Donny McCaslin's last release Recommended Tools was a sax-trio date, which is the jazz equivalent of walking the High Wire over a shark tank in a high wind. The disc was incredible, but the multi-instrumentalist must have seriously related to David Blaine and Criss Angel when it was completed. For Declaration, McCaslin brought more backup -- a lot more, including a five-piece horn section that could shut down most marching bands.
This should not be interpreted as an overreaction. Recommended had an unfettered joy that said the adrenaline rush was well worth the journey. The expanded lineup on Declaration offers McCaslin more options, both as a composer and arranger. He's worked with some of the best in these two categories (including Dave Douglas and Maria Schneider), and these eight tracks show McCaslin definitely paid attention to his leaders.
For example, he knows how to give his players space: On the suite-like opening piece "M," McCaslin doesn't appear until the scene is beautifully set by Ben Monder, Edward Simon, and Chris Komer; Komer's French horn then joins the rest of the brass in a chord-based, in-the-clear "vocalese" that clears the way for McCaslin's lustrous tenor sax. Simon gets deep into meditation on the middle section, but the tune literally ends on a resounding high note, with the horns joining drummer Antonio Sanchez in urging McCaslin to more dizzying heights.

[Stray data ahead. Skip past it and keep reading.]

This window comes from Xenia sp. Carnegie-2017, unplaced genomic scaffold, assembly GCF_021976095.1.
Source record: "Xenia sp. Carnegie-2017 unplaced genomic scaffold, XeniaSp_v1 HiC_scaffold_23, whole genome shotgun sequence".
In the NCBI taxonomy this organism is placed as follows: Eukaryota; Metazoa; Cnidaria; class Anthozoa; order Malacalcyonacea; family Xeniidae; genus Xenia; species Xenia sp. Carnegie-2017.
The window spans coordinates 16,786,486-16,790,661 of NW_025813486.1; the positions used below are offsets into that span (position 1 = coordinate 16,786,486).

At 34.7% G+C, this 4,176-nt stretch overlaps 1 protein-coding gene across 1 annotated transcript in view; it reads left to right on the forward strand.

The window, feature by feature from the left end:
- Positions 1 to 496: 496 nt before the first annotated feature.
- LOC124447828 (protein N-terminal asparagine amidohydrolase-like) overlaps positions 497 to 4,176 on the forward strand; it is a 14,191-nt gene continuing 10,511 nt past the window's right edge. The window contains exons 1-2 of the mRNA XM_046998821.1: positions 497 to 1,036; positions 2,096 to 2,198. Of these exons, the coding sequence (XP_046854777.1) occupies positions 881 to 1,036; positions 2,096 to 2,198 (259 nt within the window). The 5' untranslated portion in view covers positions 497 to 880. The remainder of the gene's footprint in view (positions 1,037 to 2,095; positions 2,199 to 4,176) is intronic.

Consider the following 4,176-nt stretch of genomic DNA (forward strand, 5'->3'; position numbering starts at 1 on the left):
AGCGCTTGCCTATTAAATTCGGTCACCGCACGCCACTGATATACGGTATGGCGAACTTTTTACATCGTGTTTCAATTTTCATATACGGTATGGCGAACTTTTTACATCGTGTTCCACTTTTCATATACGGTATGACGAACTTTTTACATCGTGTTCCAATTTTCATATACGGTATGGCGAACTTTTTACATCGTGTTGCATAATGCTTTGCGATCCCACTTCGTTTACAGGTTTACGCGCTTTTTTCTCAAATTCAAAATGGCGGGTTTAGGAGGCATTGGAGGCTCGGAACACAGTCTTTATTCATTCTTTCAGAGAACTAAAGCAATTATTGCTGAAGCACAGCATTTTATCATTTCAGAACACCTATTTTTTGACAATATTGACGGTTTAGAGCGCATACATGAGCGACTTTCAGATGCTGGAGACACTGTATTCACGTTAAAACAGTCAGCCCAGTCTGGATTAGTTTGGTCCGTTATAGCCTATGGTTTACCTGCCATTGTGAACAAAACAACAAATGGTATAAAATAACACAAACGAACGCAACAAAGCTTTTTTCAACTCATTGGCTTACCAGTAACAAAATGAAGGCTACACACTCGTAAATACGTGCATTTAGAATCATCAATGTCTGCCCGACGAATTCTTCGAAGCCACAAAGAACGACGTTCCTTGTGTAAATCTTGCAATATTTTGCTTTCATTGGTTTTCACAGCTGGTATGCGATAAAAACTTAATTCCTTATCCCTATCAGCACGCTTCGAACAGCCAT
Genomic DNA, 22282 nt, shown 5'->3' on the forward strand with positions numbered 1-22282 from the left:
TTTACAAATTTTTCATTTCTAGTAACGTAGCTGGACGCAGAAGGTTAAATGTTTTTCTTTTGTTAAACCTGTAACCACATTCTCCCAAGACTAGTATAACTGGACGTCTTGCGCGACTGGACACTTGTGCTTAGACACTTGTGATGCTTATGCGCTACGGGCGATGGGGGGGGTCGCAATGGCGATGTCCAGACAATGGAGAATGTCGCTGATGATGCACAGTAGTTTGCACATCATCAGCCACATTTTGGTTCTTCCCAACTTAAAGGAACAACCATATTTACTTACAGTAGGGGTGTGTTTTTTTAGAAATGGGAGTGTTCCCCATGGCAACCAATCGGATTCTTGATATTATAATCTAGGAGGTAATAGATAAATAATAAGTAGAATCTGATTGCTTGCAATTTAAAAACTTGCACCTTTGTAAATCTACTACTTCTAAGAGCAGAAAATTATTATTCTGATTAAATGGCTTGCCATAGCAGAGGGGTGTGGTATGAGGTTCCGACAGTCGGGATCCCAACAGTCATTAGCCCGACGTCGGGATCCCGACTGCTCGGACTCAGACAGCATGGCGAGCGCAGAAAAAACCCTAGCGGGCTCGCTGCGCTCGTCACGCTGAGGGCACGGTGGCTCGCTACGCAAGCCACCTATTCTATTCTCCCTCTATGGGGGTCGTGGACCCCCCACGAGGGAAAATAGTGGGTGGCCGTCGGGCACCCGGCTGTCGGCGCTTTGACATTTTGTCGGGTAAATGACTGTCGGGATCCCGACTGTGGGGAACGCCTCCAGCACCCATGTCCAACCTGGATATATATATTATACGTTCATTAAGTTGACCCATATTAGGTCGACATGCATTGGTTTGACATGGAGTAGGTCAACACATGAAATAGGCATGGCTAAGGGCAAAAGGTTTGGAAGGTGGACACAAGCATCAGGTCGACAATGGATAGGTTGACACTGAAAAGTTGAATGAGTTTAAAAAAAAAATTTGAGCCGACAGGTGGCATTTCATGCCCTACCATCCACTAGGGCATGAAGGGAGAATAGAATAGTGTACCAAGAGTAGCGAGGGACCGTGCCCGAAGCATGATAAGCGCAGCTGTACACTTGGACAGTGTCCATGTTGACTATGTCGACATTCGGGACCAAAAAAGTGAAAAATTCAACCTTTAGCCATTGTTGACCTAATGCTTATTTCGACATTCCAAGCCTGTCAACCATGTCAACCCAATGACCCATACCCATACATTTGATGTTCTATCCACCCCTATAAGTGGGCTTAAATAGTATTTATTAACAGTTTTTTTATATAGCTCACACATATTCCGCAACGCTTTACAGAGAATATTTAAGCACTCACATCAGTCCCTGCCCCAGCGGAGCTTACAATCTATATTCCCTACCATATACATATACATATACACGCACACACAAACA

A McCaslin solo isn't just a sizzling plate of chops -- it is dialogue, and McCaslin's stunning range of emotion makes each story riveting. (He also "re-tells" a story from Recommended, using his augmented unit to expand the alleyway lament "Late Night Gospel.") Although McCaslin jousts with most of his players, Simon is his main foil, providing dancing piano for the complex "Fat Cat" and monstrous organ for the self-explanatory "Rock Me." Monder's legend grows another foot here, thanks to a guitar that goes balls-out on "Rock Me" and draws inward on the balladic "Jeanina."
Even when surrounded by the tremendous players in Douglas and Schneider's respective units, McCaslin always stood out. With Declaration, he stands out both as leader and composer… which is way better than standing on a wire and looking down at a tank full of teeth.
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